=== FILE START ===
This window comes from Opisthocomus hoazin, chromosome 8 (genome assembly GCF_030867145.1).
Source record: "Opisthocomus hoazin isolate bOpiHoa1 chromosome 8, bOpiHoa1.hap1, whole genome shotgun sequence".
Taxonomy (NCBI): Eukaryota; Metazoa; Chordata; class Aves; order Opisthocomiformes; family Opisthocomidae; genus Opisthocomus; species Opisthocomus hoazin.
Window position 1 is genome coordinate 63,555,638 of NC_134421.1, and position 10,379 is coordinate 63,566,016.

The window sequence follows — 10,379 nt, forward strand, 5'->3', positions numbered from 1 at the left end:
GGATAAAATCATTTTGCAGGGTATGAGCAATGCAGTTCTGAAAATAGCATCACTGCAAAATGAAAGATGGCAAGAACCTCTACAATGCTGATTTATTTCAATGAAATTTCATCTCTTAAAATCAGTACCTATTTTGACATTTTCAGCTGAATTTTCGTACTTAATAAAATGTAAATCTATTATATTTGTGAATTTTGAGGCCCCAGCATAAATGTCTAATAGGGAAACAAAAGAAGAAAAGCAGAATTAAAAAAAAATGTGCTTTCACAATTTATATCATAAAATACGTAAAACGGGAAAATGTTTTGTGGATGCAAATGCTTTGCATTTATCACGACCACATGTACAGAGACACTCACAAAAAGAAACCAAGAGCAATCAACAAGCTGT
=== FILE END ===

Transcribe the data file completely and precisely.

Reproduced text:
This window comes from Opisthocomus hoazin, chromosome 8 (genome assembly GCF_030867145.1).
Source record: "Opisthocomus hoazin isolate bOpiHoa1 chromosome 8, bOpiHoa1.hap1, whole genome shotgun sequence".
Taxonomy (NCBI): Eukaryota; Metazoa; Chordata; class Aves; order Opisthocomiformes; family Opisthocomidae; genus Opisthocomus; species Opisthocomus hoazin.
Window position 1 is genome coordinate 63,555,638 of NC_134421.1, and position 10,379 is coordinate 63,566,016.

The window sequence follows — 10,379 nt, forward strand, 5'->3', positions numbered from 1 at the left end:
GGATAAAATCATTTTGCAGGGTATGAGCAATGCAGTTCTGAAAATAGCATCACTGCAAAATGAAAGATGGCAAGAACCTCTACAATGCTGATTTATTTCAATGAAATTTCATCTCTTAAAATCAGTACCTATTTTGACATTTTCAGCTGAATTTTCGTACTTAATAAAATGTAAATCTATTATATTTGTGAATTTTGAGGCCCCAGCATAAATGTCTAATAGGGAAACAAAAGAAGAAAAGCAGAATTAAAAAAAAATGTGCTTTCACAATTTATATCATAAAATACGTAAAACGGGAAAATGTTTTGTGGATGCAAATGCTTTGCATTTATCACGACCACATGTACAGAGACACTCACAAAAAGAAACCAAGAGCAATCAACAAGCTGT